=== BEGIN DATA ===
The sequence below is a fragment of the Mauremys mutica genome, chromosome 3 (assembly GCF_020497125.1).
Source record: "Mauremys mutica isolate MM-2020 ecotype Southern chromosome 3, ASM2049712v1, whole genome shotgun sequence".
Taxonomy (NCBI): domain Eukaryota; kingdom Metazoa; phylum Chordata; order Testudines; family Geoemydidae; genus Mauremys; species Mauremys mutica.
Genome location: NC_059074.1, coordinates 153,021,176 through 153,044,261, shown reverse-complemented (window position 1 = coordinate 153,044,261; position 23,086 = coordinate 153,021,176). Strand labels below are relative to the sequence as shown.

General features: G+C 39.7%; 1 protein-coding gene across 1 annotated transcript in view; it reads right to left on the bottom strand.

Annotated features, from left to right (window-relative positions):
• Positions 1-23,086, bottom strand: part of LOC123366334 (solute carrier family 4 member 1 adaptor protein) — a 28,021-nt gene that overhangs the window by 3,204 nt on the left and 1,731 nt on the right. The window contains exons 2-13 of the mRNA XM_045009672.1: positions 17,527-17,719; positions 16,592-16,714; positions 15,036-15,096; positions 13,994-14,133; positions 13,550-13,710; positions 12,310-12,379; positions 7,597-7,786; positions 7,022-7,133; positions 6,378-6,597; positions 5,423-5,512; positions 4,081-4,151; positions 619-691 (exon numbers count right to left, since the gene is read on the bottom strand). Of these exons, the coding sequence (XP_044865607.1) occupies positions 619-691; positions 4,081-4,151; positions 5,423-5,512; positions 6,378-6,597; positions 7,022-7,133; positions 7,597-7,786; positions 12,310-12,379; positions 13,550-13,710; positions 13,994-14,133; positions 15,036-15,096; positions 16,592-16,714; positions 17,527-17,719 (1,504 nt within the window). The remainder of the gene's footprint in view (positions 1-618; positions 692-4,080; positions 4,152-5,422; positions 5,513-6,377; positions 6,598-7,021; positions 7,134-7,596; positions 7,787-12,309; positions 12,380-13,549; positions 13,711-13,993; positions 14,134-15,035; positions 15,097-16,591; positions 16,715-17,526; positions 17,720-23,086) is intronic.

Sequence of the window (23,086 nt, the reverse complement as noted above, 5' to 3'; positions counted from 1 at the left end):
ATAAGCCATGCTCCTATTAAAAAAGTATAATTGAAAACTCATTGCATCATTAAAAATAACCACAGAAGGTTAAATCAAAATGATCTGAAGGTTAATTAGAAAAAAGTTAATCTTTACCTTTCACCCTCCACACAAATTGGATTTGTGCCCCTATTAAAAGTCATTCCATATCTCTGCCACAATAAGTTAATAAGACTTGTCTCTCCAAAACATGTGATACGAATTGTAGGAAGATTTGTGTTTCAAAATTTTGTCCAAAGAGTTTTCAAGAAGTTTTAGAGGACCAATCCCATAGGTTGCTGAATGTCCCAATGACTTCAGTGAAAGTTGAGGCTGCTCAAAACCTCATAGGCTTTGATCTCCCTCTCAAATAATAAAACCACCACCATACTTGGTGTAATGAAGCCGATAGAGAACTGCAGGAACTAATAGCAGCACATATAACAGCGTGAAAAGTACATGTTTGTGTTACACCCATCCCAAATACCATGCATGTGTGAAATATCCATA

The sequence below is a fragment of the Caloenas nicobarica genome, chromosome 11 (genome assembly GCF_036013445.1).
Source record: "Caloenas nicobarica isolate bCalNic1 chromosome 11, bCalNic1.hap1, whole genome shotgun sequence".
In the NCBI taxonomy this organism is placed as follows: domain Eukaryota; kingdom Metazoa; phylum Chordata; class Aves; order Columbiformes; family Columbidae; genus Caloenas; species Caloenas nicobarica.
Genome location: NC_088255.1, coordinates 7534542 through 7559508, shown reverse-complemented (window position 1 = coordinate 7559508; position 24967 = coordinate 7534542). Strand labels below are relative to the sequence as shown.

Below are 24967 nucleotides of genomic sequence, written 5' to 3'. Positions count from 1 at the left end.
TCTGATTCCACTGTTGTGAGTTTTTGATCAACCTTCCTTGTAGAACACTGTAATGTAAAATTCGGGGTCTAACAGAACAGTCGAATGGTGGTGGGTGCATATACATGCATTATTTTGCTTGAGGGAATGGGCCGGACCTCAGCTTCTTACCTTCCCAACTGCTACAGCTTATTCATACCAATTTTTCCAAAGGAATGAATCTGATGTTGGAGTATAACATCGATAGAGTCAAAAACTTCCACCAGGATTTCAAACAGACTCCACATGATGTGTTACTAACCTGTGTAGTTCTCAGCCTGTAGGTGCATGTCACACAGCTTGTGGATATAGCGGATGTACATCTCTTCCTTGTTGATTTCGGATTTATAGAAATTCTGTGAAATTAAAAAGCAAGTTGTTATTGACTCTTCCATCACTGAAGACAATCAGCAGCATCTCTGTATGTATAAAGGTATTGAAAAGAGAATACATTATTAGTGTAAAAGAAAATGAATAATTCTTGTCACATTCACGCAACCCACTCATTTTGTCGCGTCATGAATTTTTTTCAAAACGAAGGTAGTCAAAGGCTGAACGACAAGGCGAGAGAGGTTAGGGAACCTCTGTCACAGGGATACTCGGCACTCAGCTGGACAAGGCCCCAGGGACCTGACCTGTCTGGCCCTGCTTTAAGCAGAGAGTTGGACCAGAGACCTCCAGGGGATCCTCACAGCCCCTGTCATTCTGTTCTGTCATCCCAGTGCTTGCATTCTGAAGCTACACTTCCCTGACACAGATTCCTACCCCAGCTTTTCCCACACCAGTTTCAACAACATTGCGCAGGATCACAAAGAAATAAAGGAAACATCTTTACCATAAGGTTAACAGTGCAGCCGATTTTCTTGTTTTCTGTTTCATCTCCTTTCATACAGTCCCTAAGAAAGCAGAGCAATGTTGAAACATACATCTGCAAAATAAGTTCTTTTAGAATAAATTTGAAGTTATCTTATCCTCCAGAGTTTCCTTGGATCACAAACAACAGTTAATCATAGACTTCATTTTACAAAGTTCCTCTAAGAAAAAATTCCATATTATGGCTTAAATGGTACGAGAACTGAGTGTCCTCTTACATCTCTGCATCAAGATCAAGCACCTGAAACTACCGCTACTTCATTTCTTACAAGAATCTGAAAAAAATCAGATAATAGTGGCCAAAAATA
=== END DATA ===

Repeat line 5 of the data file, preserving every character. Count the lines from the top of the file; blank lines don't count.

General features: G+C 39.7%; 1 protein-coding gene across 1 annotated transcript in view; it reads right to left on the bottom strand.